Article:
Daylight “saving time” is an oddity to me. The only time I think I’ve saved is when I am more efficient like writing my store note while my phone call is placed on hold. Other times it’s planning my route to accomplish the most along the way — or speeding up (just a little bit) to get somewhere sooner than later.
Being highly organized, I think I’ve saved a lot of time over the years but, sadly, there’s no place for its safekeeping — like a rainy day fund. Boy, I wish there was. Just think. If you could bank all those hours — kind of like the vacation time or sick days allotted at work — and use them where ever and whenever you want — like when you’re rushing to an appointment, just pull out an extra hour and that traffic jam doesn’t matter.
We could extend a vacation with extra time or in a macabre sense, have more time if diagnosed with a fatal disease. A friend with esophageal cancer told me, “Six months to live is just not enough time.” Think of it; if he could have been banking hours to extend his life, he’d have enough time to complete his bucket list.
How many times have you heard someone say, “I wish I could find the time.” So where is it? How can we find it? Numerous articles exist on time management. The one I offer here is by a favorite author of mine, Anne Lamott.
Regret often bears the lament, “What a waste of time.” Yet, in hindsight and particularly if lessons were learned, it was not a waste of time but an invaluable training ground.
My concepts of time have changed as time has changed me through the years. Going too slowly in my youth, they said I was wishing, wishing my life away when I could barely wait to be five, then thirteen, sixteen, eighteen, twenty-one.
Years thereafter I lived in the past and worried about the future. Too often what was happening in the “now” was unpleasant and not where I wanted to be. It took a lot of retraining to attempt to stay in the moment.
Lately though, I’ve been so in the moment I’m wondering where did the time go? Somehow its evaporated, transformed into one longer moment from this moment into the next until the day is gone. Am I on accelerated speed? Are the clocks running fast? Time no longer lingers as when I was very young.
For most of my life, nature’s timing of the seasons seemed perfectly natural. Until these last few years, there was a consistency I do not feel in my own life even though I’m often living from one task to the next, one project, one calendar page to the next.
Now, my time spirals like a spinning top that one day will just stop. At least in the physical sense of here and now. Like perennials that bloom then wither and die to return again next year, being one with Tao offers eternity. But eternity sounds like “the future” to me. The traumas I’ve experienced and bagged up thus far have been exhausting. I don’t know if I could take eternity. Better to stay in the now.
And did you know Daylight Saving Time was originally conceived by Ben Franklin?
If I could freeze this exact moment in time, my skin would stay supple, my eyesight strong, and I would remain spry. So, even though I am staying in this moment in time, time itself is moving ahead — whether I like it or not — and I am running out of time.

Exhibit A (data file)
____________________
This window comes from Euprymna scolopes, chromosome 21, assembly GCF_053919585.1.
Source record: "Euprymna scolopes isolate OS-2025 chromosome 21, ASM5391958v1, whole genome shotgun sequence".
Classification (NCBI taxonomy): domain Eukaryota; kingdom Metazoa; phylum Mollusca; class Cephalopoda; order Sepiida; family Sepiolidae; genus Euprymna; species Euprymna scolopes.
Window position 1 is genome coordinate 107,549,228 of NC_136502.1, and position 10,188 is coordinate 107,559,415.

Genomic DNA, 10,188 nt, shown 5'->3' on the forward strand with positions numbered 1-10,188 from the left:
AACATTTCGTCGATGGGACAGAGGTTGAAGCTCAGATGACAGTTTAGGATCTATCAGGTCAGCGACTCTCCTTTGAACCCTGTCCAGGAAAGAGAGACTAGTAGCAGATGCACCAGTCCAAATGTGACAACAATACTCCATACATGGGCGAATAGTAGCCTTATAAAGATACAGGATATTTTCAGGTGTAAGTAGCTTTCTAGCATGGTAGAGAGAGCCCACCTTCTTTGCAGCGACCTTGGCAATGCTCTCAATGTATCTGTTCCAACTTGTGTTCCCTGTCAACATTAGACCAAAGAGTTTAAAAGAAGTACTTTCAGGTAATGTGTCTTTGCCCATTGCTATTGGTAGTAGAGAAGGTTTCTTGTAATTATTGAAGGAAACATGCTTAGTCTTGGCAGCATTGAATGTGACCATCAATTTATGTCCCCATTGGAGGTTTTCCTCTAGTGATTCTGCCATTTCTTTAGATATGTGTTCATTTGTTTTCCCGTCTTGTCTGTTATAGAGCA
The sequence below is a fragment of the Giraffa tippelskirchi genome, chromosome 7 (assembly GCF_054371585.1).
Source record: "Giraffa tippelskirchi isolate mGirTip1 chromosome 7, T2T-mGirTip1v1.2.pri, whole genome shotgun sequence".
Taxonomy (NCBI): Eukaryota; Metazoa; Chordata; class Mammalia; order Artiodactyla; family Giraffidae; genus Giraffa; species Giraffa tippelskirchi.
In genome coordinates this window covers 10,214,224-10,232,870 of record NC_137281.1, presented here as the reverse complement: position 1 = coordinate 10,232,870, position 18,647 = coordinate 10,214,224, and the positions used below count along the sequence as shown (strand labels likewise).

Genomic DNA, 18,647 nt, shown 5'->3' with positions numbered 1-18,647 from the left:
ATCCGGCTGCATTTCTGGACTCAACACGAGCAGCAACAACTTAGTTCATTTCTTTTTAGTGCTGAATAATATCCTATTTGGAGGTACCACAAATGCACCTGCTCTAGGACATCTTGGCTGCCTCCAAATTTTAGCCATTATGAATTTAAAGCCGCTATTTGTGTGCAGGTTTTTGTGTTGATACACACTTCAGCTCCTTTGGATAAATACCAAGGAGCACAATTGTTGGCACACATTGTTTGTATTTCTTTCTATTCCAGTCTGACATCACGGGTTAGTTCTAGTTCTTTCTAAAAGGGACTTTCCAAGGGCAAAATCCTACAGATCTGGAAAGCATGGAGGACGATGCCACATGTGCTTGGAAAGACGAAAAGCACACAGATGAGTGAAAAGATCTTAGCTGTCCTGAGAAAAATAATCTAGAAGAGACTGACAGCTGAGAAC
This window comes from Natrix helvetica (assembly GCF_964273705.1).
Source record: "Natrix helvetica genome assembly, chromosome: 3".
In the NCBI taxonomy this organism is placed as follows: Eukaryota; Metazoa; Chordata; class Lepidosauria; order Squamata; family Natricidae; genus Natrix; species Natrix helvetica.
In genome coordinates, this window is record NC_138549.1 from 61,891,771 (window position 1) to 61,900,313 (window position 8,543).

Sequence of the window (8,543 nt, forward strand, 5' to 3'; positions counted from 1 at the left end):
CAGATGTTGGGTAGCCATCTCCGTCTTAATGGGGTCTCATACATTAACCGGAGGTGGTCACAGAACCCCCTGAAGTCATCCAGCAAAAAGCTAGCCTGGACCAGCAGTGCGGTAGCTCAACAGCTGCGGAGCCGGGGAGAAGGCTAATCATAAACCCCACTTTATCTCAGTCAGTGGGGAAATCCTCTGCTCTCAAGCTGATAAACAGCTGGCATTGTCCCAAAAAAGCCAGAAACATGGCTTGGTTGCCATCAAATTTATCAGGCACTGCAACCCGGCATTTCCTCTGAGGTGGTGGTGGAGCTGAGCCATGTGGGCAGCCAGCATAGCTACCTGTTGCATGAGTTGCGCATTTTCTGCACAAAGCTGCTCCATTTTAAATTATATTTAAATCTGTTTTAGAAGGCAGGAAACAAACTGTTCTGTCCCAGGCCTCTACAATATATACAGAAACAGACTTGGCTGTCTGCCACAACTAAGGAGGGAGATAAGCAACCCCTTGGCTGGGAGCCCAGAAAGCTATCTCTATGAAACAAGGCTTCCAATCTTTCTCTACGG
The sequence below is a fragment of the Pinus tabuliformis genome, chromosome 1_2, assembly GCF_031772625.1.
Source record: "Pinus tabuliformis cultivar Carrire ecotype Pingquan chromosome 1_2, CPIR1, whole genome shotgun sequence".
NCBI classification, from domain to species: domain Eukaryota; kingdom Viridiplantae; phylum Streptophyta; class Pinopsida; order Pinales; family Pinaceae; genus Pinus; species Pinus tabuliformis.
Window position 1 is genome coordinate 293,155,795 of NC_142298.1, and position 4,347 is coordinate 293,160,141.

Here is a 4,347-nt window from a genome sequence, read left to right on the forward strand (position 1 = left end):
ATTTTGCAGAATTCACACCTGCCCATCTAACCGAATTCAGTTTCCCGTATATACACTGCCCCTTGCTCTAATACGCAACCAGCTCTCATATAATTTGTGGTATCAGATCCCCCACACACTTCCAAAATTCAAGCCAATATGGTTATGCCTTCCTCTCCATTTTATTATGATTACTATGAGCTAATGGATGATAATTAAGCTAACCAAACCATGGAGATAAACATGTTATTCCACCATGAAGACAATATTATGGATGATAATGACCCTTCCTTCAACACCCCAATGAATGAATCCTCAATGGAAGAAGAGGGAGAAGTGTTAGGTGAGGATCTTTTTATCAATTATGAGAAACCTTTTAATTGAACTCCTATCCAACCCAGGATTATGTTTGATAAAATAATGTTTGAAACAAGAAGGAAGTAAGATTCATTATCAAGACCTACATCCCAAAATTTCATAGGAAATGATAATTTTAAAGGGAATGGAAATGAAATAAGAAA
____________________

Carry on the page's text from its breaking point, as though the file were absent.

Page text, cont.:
The Daylight Saving Time change ill-affects me. Preferring to keep things as natural as possible, I don’t want my circadian rhythms messed with. They already have enough trouble from my PC, thank you. The Earth continues to rotate in 24-hour cycles. Are we going to try to change that too?
How do you perceive time? Has it felt different as you age? How do you feel about Daylight Saving Time? Does it have any affect on you?
Mixed Nuts What do you think about when you think about squirrels? Ravaged bird feeders? Acrobatic acts? Rabies? The park? Nuts? Well, yes, nuts. That also comes to mind when I think about the December holidays.
Not just the type of nuts we eat — like roasted chestnuts, walnuts on that sumptuous apple pie, or honey coated peanuts in the snack dish, but nuts as in gathering frantically like a squirrel, and nuts as in foolishly excessive holiday behaviors. It’s a bountiful season for sure, but will it fill us up or leave us feeling exhausted, robbed and empty?
Filling Up More than Stockings Each of us can choose to step back and celebrate in simpler, more meaningful ways. You can create a holiday celebration of choice and one that enriches, rather than depletes, you or loved ones — physically, emotionally, and financially. Take time to think about what Christmas really means to you.
Is it that important to try and create the perfect Christmas of yesterday, or a happier one now? If so, dig deeper and ask yourself why.
Will taking on additional activities amidst an already crammed schedule affect your ability to give others your undivided, in-the-moment attention…or leave you feeling distracted, tired and resentful?
Is it worth it to over-spend, searching for an ideal gift when expectations and disappointments often cancel out efforts of holiday goodwill?
Are your actions obligatory or from the heart? Compulsory sentiments and gifts noticeably lack holiday cheer for both the giver and receiver.
Will you honor your self-care with adequate rest, nutritious foods, exercise, asking for help, and being financially responsible? Or will you set yourself up to sour your holiday mood?